• short, (signed/unsigned) int, long long
  • float, double, long double
  • void
  • pointer
  • array
  • reference
  • struct, class
  • enum

{} -initializer syntax to prevent narrowing alignof() operator returns the alignment of its argument expression we can use the type specifier alignas : alignas(T) means ‘‘align just like a T .’’ void user(const vector& vx) {     constexpr int bufmax = 1024;     alignas(X) buffer[bufmax];     // uninitialized     const int max = min(vx.size(),bufmax/siz eof(X));     uninitialized_copy(vx.begin(),vx.begin()+max,buffer);     // … }   Scope

  • Local scope
  • Class scope
  • Namespace scope
  • Global scope
  • Statement scope
  • Function scope

Initialization X a1 {v}; – initializer list – prevents data gets lost, like narrowing (integer of float point datatypes) or floating integer type conversion but auto should be initialized with assignment auto z1 {99}; // z1 is an initializer_list auto z2 = 99; // z2 is an int difference for vector as well vector v1 {99}; // v1 is a vector of 1 element with the value 99 vector v2(99); // v2 is a vector of 99 elements each with the default value 0  Prefer {} initialization over alternatives unless you have a strong reason not to. The empty initializer list, {} , is used to indicate that a default value is desired. Nice example – char buf[max] {}; // initialize every char to 0 If initialization is missed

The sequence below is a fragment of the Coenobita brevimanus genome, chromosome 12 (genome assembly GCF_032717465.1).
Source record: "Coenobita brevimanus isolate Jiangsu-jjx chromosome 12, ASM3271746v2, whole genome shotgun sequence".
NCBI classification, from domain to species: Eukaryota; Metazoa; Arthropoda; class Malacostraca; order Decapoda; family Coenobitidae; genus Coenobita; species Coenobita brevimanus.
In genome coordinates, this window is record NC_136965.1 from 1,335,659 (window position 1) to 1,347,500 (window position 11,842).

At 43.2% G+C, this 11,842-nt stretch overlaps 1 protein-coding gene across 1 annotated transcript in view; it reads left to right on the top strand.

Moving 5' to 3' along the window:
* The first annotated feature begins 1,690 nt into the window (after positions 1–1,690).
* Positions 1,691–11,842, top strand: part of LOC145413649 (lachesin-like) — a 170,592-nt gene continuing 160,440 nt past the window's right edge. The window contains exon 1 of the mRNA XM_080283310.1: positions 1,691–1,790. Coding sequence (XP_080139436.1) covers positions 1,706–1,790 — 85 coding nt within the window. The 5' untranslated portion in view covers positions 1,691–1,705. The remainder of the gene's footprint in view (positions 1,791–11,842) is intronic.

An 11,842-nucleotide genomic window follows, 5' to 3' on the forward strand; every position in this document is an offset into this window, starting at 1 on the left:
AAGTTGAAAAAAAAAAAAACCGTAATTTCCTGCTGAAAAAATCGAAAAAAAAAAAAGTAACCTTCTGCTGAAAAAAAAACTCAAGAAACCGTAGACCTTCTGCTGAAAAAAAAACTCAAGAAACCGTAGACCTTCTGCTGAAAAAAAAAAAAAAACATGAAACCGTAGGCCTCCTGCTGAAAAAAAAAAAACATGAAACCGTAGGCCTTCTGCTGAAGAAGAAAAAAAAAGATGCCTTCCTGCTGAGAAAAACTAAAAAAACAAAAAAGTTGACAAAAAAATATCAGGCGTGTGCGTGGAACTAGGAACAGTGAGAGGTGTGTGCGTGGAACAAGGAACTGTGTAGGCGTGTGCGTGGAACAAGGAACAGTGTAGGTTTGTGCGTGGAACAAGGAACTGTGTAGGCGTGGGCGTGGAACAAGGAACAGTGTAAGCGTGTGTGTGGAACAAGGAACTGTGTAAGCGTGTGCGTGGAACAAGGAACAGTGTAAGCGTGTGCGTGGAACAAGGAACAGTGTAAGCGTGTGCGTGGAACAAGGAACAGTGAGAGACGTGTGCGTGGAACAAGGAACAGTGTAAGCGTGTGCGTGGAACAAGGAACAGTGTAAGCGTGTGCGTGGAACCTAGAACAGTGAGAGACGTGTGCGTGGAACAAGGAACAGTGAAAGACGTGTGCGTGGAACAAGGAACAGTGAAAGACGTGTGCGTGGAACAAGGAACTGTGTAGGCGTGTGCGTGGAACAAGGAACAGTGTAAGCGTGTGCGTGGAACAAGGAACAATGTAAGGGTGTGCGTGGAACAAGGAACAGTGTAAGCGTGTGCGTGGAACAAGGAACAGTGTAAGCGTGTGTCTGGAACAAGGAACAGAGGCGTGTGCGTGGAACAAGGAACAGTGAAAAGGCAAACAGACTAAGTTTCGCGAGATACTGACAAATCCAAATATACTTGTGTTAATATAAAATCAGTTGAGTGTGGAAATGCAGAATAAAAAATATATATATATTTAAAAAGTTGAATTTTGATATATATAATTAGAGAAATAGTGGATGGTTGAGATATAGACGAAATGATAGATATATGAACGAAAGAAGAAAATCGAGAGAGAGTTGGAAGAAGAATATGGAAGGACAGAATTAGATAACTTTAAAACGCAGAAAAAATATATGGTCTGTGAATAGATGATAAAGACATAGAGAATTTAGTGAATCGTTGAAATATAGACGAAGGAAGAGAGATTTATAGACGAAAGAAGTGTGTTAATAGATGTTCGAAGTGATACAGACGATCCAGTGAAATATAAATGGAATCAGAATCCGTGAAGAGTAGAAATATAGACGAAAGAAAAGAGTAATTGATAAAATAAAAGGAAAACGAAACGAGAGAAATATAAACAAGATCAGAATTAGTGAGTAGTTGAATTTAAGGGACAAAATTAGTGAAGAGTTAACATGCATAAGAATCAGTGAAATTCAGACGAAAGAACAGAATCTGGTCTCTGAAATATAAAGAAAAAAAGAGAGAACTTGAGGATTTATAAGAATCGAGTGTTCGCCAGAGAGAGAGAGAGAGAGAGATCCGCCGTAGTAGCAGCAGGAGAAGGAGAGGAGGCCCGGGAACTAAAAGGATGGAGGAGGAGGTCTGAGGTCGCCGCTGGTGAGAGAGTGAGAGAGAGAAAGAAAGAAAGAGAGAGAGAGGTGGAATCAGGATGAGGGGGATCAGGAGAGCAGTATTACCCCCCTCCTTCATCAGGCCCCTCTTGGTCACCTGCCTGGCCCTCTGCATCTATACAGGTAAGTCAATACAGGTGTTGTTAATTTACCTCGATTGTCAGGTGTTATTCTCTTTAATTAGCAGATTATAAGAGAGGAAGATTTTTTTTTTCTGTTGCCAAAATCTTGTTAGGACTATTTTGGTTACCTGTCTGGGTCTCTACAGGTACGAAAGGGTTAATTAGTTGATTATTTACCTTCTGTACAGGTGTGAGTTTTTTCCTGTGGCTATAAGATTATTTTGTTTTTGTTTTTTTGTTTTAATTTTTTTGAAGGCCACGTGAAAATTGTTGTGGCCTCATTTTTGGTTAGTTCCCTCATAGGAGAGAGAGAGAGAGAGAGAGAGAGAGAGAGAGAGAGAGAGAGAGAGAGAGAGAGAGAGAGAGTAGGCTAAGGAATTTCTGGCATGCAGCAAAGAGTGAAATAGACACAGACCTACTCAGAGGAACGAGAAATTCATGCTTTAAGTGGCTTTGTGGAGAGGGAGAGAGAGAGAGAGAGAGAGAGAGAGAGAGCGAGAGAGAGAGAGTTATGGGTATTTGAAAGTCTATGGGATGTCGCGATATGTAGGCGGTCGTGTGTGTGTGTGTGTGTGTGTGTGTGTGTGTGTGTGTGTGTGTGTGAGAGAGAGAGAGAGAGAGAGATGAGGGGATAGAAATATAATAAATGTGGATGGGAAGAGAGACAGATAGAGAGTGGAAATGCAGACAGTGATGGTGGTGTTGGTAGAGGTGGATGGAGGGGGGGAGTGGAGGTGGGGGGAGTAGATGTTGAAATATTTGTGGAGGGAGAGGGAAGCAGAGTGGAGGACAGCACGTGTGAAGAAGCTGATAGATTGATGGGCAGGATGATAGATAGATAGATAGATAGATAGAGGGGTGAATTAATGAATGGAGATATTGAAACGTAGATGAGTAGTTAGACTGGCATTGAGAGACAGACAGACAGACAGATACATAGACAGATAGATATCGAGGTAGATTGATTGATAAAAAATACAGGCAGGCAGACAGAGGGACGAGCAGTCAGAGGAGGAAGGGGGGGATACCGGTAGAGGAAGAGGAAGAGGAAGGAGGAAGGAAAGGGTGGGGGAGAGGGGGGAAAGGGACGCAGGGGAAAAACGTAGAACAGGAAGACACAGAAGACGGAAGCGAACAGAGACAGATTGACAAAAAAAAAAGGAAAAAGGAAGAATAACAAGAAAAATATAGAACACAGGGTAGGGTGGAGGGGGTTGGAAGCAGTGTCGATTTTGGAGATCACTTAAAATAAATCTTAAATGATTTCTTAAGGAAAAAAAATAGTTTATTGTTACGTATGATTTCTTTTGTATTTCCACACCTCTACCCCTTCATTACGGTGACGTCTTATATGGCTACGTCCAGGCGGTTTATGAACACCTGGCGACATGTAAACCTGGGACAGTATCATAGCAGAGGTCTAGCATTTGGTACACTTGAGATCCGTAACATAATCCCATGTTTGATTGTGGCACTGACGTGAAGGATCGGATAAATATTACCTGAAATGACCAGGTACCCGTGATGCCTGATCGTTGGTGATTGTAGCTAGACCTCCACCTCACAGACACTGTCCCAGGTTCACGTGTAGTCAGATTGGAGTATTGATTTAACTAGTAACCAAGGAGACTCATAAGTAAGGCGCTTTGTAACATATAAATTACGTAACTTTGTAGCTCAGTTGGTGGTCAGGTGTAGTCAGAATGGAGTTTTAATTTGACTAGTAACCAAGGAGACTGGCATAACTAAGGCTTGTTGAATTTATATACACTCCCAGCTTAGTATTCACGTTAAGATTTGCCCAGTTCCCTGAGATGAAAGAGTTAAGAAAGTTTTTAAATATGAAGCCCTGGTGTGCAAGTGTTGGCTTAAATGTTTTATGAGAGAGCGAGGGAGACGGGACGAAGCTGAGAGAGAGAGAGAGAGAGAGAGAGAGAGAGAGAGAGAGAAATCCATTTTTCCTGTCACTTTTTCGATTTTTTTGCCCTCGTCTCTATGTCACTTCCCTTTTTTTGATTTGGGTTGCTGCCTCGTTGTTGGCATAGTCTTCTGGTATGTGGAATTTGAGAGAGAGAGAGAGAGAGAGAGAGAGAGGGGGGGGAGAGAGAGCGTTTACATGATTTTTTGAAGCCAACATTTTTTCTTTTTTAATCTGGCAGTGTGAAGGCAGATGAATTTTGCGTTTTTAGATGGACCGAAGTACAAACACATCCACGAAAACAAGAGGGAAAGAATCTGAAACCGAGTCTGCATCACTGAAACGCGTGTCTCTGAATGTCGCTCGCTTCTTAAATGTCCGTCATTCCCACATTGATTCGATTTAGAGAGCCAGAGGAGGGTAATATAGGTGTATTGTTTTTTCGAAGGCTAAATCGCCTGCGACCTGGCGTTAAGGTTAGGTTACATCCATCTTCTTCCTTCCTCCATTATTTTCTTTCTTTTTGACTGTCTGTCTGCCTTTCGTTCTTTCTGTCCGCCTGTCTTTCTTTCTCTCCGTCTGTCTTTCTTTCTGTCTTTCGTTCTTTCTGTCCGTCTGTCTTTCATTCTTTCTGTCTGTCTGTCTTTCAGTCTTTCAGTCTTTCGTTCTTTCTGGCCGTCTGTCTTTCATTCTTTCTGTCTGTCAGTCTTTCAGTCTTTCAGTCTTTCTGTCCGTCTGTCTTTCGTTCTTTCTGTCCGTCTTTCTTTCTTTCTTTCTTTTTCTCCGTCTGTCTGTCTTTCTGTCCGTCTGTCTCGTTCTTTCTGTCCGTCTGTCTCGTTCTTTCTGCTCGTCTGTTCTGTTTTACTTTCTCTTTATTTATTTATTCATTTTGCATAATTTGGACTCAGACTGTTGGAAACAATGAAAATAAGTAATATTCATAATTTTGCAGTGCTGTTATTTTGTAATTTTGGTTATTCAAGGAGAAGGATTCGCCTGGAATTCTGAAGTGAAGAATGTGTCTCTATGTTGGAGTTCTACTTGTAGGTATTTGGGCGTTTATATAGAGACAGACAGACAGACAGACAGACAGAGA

• Static objects (global, local static, static members) are initialized by default
  • Dynamic – heap or stack based – are not initialized.

The language provides two mechanisms for deducing a type from an expression:

  • auto for deducing a type of an object from its initializer; the type can be the type of a vari- able, a const , or a constexpr .
  • decltype(expr) for deducing the type of something that is not a simple initializer, such as the return type for a function or the type of a class member.

Weird syntax template auto operator+(const Matrix& a, const Matrix& b) −> Matrix<decltype(T{}+U{})>;   The lifetime of an object starts when its constructor completes and ends when its destructor starts executing.

  • Automatic
  • Static
  • Free store (Heap)
  • Temporary objects
  • Thread-local objects; that is, objects declared thread_local

using instead of typedef, using could not be prepended with unsigned/signed

C++11, BS book extract, part I, chapter 5

Concurrency, task,  threads.

Sharing data – mutex, unique_lock

condition_variable, methods – wait,  notify_one, …

Tasks – promise (set_value, set_exception), future (get), packaged_task, async…

Type functions, like numeric limits

Tuple – like pair, but for unlimited amount of types/members

Regexp

Math, complex numbers, random numbers

Valarray – vector arithmetic